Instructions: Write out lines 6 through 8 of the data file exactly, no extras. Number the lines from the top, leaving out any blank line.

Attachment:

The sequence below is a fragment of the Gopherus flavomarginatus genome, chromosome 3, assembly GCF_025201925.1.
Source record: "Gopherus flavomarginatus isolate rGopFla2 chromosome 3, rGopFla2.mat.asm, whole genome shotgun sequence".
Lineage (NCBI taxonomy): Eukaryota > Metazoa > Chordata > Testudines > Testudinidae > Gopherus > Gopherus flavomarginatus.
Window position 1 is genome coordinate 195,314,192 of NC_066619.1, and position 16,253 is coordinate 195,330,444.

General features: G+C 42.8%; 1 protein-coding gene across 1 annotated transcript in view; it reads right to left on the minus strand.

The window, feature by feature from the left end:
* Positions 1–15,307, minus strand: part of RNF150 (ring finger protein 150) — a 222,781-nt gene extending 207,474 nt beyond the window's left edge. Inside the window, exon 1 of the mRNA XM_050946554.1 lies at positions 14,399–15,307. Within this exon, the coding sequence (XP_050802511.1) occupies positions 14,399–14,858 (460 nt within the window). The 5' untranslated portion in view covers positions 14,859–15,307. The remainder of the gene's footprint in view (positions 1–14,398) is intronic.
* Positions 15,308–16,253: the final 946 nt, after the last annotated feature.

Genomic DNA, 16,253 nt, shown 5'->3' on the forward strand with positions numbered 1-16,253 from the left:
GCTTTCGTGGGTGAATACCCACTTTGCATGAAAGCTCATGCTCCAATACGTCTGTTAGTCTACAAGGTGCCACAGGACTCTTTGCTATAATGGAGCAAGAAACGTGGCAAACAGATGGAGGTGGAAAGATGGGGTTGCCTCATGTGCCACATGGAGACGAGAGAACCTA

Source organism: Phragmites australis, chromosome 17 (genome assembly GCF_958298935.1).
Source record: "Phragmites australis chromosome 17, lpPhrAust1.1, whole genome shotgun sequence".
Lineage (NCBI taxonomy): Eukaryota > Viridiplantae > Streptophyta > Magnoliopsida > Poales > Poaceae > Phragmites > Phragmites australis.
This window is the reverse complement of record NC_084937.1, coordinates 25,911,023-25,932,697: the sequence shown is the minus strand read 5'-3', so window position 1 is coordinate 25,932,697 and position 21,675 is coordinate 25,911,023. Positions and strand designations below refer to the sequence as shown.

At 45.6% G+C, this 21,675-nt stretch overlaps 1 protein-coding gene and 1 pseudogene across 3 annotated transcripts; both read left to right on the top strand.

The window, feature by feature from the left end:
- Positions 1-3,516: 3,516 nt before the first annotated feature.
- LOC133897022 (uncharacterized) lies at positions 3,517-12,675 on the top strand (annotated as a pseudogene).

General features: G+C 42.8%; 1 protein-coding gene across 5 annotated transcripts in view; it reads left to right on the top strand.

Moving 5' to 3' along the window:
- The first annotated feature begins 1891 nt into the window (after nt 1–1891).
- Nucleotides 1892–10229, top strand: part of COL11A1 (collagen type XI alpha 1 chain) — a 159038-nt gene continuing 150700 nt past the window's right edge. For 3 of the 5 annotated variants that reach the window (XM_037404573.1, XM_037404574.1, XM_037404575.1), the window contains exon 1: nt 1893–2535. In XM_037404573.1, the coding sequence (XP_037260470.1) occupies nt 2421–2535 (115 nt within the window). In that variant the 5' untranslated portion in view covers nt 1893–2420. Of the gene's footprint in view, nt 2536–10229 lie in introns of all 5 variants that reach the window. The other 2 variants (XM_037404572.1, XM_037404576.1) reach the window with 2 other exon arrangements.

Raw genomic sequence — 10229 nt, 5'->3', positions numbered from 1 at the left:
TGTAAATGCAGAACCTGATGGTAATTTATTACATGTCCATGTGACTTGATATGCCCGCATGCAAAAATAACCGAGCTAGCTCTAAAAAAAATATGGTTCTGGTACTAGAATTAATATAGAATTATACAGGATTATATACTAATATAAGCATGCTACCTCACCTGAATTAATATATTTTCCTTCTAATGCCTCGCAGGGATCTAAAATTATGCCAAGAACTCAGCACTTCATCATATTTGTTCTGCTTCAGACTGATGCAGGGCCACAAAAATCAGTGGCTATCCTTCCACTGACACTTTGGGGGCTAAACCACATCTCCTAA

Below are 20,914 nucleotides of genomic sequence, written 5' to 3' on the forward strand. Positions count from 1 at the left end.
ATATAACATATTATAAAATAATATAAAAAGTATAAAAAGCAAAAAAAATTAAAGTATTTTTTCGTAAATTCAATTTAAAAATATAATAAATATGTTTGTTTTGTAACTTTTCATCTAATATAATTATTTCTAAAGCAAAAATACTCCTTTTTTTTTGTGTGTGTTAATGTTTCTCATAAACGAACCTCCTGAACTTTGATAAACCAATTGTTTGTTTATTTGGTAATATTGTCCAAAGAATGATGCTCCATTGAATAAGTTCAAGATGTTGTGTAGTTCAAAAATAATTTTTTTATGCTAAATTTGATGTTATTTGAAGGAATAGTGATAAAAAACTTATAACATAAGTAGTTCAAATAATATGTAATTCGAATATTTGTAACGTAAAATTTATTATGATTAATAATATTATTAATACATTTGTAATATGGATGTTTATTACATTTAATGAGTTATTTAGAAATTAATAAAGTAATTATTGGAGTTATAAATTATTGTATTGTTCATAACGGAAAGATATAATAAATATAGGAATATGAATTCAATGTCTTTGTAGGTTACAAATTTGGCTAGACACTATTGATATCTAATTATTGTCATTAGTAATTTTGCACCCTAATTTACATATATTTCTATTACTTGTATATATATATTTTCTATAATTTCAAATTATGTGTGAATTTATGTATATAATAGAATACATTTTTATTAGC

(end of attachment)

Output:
The window, feature by feature from the left end:
* Positions 1–15,307, minus strand: part of RNF150 (ring finger protein 150) — a 222,781-nt gene extending 207,474 nt beyond the window's left edge. Inside the window, exon 1 of the mRNA XM_050946554.1 lies at positions 14,399–15,307. Within this exon, the coding sequence (XP_050802511.1) occupies positions 14,399–14,858 (460 nt within the window). The 5' untranslated portion in view covers positions 14,859–15,307. The remainder of the gene's footprint in view (positions 1–14,398) is intronic.
* Positions 15,308–16,253: the final 946 nt, after the last annotated feature.